On smooth glass vases, we found the paint drips easily and the crackle effect is very fine. On the other hand, the bumpier surface of glass mason jars crackled more intensely.
7. Drips Can Happen – Plan Accordingly
Since you have to apply a heavy Top Coat in order to create the crackling effect, you may experience some drips or deep, long crackles on areas that are vertical.
If you are concerned about drips and you are painting objects that have vertical areas prone to dripping, you may need to make some adjustments.
If you are painting furniture, you may want to lay the piece down and paint one side at a time, so that the wet area can dry without dripping. If you do paint your piece using this method, make sure that you cover or tape off the crackled areas so that overspray does not ruin your previous work.
For glass vases, we used the clear Top Coat method to help cover the Base Coat while enhancing the crackling so that we didn’t have to apply the Top Coat too thickly.
On one glass vase, we used the Rustoleum Metallic Spray Paint in Rose Gold as a Base Coat so that we didn’t have the intensity of the black base to cover and so that we had the rose gold color coming through in the crackles.
It created a much more subtle crackle which was a fabulous look as well.
8. Protect with a Clear Top Coat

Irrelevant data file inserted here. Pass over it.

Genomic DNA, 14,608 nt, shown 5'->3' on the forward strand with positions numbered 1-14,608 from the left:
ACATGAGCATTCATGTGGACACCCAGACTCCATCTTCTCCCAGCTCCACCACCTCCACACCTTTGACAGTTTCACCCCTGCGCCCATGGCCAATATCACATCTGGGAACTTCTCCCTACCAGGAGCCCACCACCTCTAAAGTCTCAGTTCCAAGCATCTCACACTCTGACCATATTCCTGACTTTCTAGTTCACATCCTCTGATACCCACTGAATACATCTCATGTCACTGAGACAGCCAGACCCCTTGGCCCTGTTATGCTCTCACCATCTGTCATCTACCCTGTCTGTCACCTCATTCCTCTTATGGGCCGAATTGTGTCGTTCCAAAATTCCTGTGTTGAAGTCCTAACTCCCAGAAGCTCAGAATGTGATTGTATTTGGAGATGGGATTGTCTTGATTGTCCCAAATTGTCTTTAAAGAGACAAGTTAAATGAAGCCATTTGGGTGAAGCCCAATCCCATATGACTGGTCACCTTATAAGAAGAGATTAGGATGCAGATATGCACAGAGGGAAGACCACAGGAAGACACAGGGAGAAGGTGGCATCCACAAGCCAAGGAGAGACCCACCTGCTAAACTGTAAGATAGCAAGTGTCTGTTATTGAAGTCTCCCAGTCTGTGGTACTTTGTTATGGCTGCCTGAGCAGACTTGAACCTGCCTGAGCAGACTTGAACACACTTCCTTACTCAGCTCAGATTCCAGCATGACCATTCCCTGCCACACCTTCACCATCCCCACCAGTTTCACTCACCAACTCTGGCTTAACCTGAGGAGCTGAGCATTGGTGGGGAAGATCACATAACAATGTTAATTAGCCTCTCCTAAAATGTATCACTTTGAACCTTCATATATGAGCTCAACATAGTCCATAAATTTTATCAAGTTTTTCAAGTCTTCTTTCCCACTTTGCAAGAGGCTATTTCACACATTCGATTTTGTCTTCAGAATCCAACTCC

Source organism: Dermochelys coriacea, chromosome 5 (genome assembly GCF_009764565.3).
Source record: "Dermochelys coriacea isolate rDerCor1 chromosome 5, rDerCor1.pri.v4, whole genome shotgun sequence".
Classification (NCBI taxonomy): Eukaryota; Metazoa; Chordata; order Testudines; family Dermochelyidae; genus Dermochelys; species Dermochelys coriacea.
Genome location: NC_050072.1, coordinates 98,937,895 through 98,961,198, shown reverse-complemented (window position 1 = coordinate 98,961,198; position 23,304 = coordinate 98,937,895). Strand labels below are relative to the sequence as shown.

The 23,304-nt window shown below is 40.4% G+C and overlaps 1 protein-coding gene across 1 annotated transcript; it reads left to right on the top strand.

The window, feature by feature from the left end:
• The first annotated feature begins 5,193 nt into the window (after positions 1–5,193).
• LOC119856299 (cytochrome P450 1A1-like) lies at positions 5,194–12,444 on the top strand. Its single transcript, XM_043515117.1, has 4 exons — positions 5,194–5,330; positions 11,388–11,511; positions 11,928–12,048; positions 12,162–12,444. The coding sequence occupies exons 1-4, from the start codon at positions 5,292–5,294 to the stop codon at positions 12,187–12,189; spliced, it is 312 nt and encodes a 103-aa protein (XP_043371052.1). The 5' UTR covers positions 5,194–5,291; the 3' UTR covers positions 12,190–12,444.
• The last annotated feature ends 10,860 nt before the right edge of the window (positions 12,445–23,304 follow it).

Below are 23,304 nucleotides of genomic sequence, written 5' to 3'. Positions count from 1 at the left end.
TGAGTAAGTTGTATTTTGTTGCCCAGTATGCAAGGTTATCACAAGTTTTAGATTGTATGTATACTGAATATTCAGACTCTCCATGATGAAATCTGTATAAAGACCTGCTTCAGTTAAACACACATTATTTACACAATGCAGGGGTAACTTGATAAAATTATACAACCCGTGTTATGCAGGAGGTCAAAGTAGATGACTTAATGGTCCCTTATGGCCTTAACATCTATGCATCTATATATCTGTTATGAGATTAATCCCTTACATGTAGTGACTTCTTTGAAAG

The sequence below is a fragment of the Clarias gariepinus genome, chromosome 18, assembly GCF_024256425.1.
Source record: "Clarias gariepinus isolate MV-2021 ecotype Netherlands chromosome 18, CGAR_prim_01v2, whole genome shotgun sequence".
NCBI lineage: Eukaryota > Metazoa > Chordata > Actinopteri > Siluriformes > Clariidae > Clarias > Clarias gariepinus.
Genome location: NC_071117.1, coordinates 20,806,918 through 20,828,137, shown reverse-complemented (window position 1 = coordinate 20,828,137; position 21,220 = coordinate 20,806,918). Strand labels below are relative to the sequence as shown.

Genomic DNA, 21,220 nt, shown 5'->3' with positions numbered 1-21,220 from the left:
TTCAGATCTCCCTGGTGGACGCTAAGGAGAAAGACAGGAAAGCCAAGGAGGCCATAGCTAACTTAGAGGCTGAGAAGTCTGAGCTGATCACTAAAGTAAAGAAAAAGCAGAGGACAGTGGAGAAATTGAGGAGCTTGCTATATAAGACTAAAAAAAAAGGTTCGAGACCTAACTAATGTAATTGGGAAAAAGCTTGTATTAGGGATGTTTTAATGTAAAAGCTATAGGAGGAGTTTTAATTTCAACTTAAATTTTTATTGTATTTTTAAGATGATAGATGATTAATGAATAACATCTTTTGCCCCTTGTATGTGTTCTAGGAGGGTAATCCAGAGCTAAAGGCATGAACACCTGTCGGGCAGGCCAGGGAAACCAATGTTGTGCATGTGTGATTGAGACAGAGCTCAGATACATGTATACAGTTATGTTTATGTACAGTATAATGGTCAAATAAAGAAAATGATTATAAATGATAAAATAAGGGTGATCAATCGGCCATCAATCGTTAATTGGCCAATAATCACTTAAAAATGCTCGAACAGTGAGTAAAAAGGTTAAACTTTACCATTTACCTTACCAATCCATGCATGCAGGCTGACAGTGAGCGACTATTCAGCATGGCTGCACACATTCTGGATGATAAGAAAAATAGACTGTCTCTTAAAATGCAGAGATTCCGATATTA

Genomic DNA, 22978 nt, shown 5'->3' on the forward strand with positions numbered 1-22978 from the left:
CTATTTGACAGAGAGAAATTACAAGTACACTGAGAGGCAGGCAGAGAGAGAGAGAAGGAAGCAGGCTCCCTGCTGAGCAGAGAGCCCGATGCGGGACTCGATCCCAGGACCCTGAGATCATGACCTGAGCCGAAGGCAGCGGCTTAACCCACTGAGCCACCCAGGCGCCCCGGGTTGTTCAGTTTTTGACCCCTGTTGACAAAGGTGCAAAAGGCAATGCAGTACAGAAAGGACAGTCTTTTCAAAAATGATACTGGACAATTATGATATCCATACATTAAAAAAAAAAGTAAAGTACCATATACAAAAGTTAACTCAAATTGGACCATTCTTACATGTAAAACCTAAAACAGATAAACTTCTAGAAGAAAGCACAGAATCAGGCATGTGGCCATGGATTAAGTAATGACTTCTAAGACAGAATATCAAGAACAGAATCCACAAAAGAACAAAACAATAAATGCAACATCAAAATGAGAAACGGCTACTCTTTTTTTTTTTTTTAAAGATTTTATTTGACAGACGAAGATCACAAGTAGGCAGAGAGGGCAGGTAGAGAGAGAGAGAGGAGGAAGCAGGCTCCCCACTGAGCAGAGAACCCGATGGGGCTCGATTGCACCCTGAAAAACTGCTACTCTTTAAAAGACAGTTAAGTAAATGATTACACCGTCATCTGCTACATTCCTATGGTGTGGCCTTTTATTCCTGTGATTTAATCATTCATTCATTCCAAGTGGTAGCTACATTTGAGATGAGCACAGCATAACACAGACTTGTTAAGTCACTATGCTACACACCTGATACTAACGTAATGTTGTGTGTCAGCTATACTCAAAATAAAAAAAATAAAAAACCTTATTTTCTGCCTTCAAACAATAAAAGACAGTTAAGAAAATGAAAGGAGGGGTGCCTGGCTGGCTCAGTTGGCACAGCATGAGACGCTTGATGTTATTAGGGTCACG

If your project will be exposed to moisture or if you want to protect and seal your piece with a longer-lasting finish, you can apply a clear Top Coat.
If you have used a clear Top Coat as a mid-step between your Base Coat and your Top Coat, then you already have the clear Top Coat. You can use the same clear Top Coat for both purposes.
Get Crackle Painting!
If you want to create something different this fall, grab a Testors Crackling Kit and get crackling! Visit your local second-hand store or drag out some pieces from the back of your cupboard and turn them into unique fall decor and gorgeous DIY Thanksgiving centerpieces.
Would you like to win a Testors Craft prize pack worth an approximate retail value of $50?
Leave us a comment telling us if you ever make Thanksgiving centerpieces or other Thanksgiving decor. And we’d love to hear if you have ever crackle painted before. Then complete your entry using the form below.
Please note that by entering this giveaway you are allowing Testors to receive your email address to possibly follow up with product information.
Products in the prize pack will be an assortment of Testors Craft products including a Crackle Paint Kit. Sorry to our Canadian friends, this giveaway is open to the US only.
More Of Our Testors Crafternoon Activities
Here are some more crafting and DIY tutorials for your crafternoons…
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Disclosure: This post is sponsored, so extra thanks for reading and sharing.
Written and photographed by Janice Croze, co-founder of 5 Minutes for Mom
Talk with me: @5minutesformom and Facebook.com/5minutesformom